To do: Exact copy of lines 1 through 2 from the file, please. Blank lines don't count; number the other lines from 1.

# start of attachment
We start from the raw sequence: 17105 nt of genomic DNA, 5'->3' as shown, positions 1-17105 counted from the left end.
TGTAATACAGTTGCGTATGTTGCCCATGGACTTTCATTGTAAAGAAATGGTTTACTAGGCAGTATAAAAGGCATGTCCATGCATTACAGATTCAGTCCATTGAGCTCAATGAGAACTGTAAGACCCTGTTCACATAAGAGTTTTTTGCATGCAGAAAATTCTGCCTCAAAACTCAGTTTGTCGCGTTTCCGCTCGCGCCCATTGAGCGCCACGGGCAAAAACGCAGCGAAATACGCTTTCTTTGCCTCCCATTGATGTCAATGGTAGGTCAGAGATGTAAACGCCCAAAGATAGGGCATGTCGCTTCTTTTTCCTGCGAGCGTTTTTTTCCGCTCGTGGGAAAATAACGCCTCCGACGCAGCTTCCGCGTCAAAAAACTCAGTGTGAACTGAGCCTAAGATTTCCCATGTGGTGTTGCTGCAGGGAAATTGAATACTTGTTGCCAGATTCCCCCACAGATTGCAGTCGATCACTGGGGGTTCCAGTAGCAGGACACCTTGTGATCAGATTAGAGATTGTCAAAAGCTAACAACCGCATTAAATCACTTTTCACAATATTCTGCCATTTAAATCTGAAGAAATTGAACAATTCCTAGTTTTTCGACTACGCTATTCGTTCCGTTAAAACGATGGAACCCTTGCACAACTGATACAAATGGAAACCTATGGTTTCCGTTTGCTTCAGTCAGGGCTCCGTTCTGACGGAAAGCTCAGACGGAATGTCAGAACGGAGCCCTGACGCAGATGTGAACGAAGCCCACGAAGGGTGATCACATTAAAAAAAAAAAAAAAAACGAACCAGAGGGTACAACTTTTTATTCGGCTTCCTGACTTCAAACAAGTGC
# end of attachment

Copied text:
We start from the raw sequence: 17105 nt of genomic DNA, 5'->3' as shown, positions 1-17105 counted from the left end.
TGTAATACAGTTGCGTATGTTGCCCATGGACTTTCATTGTAAAGAAATGGTTTACTAGGCAGTATAAAAGGCATGTCCATGCATTACAGATTCAGTCCATTGAGCTCAATGAGAACTGTAAGACCCTGTTCACATAAGAGTTTTTTGCATGCAGAAAATTCTGCCTCAAAACTCAGTTTGTCGCGTTTCCGCTCGCGCCCATTGAGCGCCACGGGCAAAAACGCAGCGAAATACGCTTTCTTTGCCTCCCATTGATGTCAATGGTAGGTCAGAGATGTAAACGCCCAAAGATAGGGCATGTCGCTTCTTTTTCCTGCGAGCGTTTTTTTCCGCTCGTGGGAAAATAACGCCTCCGACGCAGCTTCCGCGTCAAAAAACTCAGTGTGAACTGAGCCTAAGATTTCCCATGTGGTGTTGCTGCAGGGAAATTGAATACTTGTTGCCAGATTCCCCCACAGATTGCAGTCGATCACTGGGGGTTCCAGTAGCAGGACACCTTGTGATCAGATTAGAGATTGTCAAAAGCTAACAACCGCATTAAATCACTTTTCACAATATTCTGCCATTTAAATCTGAAGAAATTGAACAATTCCTAGTTTTTCGACTACGCTATTCGTTCCGTTAAAACGATGGAACCCTTGCACAACTGATACAAATGGAAACCTATGGTTTCCGTTTGCTTCAGTCAGGGCTCCGTTCTGACGGAAAGCTCAGACGGAATGTCAGAACGGAGCCCTGACGCAGATGTGAACGAAGCCCACGAAGGGTGATCACATTAAAAAAAAAAAAAAAAACGAACCAGAGGGTACAACTTTTTATTCGGCTTCCTGACTTCAAACAAGTGC